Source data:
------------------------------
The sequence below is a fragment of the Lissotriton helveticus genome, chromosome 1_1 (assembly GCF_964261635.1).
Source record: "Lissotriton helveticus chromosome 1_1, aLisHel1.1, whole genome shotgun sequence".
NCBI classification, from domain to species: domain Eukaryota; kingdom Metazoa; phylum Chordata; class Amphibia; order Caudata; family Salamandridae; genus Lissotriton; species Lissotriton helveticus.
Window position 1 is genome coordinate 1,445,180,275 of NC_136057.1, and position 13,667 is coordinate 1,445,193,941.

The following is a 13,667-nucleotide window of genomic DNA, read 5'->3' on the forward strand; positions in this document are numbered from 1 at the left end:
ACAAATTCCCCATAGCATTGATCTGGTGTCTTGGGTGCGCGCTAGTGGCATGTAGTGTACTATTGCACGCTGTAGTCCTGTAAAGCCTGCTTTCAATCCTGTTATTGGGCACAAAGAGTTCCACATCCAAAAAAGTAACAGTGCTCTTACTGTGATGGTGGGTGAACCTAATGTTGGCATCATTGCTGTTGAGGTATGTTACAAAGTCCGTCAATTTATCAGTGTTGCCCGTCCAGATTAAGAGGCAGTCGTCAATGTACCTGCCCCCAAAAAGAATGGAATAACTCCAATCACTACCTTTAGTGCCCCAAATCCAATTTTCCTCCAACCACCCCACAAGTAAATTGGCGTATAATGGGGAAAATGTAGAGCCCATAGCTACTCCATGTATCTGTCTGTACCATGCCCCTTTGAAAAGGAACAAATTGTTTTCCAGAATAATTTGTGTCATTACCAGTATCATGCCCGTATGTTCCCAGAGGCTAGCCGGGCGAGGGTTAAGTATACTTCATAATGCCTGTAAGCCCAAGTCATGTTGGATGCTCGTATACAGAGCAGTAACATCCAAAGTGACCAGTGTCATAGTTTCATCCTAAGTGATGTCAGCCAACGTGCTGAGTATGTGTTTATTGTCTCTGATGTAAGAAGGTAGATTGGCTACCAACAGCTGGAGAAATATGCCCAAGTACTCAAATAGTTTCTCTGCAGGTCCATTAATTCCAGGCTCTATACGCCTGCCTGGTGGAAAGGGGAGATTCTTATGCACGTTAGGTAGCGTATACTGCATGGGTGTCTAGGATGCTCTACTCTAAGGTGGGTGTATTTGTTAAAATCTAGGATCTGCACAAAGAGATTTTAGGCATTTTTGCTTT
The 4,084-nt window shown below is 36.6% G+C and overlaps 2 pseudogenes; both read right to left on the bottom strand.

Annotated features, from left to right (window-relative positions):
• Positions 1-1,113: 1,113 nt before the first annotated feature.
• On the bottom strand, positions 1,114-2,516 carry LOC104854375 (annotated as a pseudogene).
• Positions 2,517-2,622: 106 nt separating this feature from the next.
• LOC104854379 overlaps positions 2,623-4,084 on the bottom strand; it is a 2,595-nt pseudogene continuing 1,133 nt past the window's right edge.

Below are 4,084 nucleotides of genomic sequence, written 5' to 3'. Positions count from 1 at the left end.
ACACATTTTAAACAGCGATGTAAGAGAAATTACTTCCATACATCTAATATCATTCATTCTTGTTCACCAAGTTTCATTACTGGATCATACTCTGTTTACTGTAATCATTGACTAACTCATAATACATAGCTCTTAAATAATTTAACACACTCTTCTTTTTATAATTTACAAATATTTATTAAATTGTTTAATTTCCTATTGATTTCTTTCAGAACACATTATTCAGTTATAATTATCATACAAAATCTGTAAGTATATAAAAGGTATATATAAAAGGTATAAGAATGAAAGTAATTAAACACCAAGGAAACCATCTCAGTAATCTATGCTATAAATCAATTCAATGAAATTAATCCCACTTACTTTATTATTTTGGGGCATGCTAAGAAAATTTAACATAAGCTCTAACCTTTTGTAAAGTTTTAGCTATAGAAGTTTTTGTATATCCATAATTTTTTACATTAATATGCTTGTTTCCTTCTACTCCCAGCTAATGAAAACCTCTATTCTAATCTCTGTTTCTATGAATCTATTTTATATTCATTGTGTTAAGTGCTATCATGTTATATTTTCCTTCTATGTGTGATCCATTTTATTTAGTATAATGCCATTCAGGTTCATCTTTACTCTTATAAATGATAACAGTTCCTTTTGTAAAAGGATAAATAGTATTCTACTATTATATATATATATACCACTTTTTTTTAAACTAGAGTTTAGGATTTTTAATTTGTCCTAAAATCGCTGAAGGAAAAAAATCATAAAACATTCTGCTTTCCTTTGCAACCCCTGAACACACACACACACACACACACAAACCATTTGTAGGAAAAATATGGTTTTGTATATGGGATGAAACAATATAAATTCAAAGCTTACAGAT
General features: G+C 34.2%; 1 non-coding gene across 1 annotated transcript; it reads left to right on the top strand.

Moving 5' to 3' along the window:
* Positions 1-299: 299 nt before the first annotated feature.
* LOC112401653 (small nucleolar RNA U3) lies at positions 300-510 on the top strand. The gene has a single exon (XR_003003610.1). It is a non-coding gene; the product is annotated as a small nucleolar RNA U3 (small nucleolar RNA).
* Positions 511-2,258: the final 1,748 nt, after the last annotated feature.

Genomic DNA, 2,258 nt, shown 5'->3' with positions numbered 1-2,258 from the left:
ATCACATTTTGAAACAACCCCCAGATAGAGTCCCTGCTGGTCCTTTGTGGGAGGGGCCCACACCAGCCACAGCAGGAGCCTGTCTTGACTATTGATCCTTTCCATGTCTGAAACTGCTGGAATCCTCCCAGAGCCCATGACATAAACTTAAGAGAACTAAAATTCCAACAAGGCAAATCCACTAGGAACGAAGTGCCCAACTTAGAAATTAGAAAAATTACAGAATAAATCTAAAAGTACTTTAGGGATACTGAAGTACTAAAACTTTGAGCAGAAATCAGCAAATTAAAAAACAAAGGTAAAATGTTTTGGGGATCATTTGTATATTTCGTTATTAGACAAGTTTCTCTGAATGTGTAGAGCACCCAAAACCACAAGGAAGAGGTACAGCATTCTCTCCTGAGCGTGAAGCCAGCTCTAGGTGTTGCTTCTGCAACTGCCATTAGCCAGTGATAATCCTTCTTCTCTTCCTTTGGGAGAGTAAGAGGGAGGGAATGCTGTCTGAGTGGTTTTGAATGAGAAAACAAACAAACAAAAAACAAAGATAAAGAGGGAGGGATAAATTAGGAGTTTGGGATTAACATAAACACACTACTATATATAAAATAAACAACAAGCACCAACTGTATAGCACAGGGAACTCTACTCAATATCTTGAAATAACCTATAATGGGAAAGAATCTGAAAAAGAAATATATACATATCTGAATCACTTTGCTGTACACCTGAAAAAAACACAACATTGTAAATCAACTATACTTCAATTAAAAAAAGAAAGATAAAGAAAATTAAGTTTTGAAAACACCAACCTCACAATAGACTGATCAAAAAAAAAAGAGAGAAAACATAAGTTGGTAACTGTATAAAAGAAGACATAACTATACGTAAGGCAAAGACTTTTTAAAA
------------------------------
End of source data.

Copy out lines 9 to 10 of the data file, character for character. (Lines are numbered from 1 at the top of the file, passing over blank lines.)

• Positions 1-1,113: 1,113 nt before the first annotated feature.
• On the bottom strand, positions 1,114-2,516 carry LOC104854375 (annotated as a pseudogene).